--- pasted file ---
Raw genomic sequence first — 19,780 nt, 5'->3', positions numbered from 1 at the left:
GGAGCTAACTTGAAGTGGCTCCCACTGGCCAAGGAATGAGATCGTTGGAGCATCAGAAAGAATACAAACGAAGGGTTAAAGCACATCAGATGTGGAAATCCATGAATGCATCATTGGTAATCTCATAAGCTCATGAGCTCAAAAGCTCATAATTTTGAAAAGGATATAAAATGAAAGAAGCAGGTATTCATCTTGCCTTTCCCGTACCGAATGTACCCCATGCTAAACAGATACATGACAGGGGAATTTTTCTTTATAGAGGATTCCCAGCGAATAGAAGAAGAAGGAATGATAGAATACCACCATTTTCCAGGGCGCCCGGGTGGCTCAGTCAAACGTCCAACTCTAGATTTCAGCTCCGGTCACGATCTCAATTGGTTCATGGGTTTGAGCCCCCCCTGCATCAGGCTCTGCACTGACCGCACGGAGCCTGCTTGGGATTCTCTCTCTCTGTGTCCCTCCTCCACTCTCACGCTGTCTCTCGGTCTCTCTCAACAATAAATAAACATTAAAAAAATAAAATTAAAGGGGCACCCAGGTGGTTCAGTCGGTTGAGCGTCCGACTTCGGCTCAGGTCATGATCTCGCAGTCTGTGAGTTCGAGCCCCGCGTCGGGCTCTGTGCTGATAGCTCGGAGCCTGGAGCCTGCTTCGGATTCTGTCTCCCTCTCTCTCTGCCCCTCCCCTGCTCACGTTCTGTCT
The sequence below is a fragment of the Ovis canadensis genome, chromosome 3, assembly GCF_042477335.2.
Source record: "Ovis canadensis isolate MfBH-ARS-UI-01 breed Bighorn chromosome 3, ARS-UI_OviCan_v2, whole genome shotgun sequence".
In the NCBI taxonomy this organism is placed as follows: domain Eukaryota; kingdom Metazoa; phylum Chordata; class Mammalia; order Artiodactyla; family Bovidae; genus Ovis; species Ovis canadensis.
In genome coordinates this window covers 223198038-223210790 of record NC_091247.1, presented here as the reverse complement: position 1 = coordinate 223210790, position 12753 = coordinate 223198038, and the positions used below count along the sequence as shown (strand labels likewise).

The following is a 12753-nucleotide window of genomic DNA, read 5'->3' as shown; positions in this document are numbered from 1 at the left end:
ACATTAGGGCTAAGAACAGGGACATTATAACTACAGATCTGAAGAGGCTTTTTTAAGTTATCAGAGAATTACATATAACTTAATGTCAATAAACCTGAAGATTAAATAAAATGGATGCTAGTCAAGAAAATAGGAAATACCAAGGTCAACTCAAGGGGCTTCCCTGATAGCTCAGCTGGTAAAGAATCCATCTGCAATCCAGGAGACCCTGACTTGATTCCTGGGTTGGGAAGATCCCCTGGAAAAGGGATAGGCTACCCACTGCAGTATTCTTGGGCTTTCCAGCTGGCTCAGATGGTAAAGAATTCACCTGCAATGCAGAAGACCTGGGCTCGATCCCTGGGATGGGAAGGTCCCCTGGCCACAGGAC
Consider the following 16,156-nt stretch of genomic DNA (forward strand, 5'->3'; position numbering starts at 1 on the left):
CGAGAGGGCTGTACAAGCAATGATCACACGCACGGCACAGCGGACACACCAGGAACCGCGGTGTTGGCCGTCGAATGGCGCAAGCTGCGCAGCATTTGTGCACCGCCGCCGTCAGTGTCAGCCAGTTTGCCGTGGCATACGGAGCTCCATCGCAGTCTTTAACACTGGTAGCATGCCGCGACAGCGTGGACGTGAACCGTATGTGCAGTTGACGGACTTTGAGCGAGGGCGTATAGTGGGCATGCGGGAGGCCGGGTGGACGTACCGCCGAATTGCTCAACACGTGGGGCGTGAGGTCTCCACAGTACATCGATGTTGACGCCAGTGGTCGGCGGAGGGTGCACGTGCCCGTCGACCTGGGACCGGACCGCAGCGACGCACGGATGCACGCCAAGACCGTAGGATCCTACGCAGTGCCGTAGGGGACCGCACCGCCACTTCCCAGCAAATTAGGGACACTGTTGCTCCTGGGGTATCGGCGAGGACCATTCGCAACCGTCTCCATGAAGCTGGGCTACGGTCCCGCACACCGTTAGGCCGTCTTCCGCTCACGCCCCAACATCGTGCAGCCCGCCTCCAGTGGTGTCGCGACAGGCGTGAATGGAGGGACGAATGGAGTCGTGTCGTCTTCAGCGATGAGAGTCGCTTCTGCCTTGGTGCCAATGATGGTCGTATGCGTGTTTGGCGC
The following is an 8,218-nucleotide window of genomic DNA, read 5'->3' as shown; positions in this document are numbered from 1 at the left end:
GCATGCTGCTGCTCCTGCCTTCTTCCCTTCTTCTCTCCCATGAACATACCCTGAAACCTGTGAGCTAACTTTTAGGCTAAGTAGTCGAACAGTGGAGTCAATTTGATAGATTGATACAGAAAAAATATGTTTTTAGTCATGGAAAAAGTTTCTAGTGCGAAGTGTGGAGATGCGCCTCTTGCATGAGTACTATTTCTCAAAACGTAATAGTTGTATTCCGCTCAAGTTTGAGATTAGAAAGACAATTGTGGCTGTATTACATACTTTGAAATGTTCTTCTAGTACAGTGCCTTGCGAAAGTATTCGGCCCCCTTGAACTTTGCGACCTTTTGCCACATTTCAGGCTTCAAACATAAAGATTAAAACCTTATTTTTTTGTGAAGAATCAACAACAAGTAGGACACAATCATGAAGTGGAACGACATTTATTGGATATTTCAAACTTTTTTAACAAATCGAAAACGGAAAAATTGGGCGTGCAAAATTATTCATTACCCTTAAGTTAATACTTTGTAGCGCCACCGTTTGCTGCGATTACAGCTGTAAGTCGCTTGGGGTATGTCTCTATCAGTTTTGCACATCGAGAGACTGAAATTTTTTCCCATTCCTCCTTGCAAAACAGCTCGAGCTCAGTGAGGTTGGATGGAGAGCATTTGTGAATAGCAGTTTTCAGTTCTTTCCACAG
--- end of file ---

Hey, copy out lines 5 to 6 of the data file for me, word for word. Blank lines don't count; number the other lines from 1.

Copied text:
In the NCBI taxonomy this organism is placed as follows: domain Eukaryota; kingdom Metazoa; phylum Chordata; class Mammalia; order Artiodactyla; family Bovidae; genus Ovis; species Ovis canadensis.
In genome coordinates this window covers 223198038-223210790 of record NC_091247.1, presented here as the reverse complement: position 1 = coordinate 223210790, position 12753 = coordinate 223198038, and the positions used below count along the sequence as shown (strand labels likewise).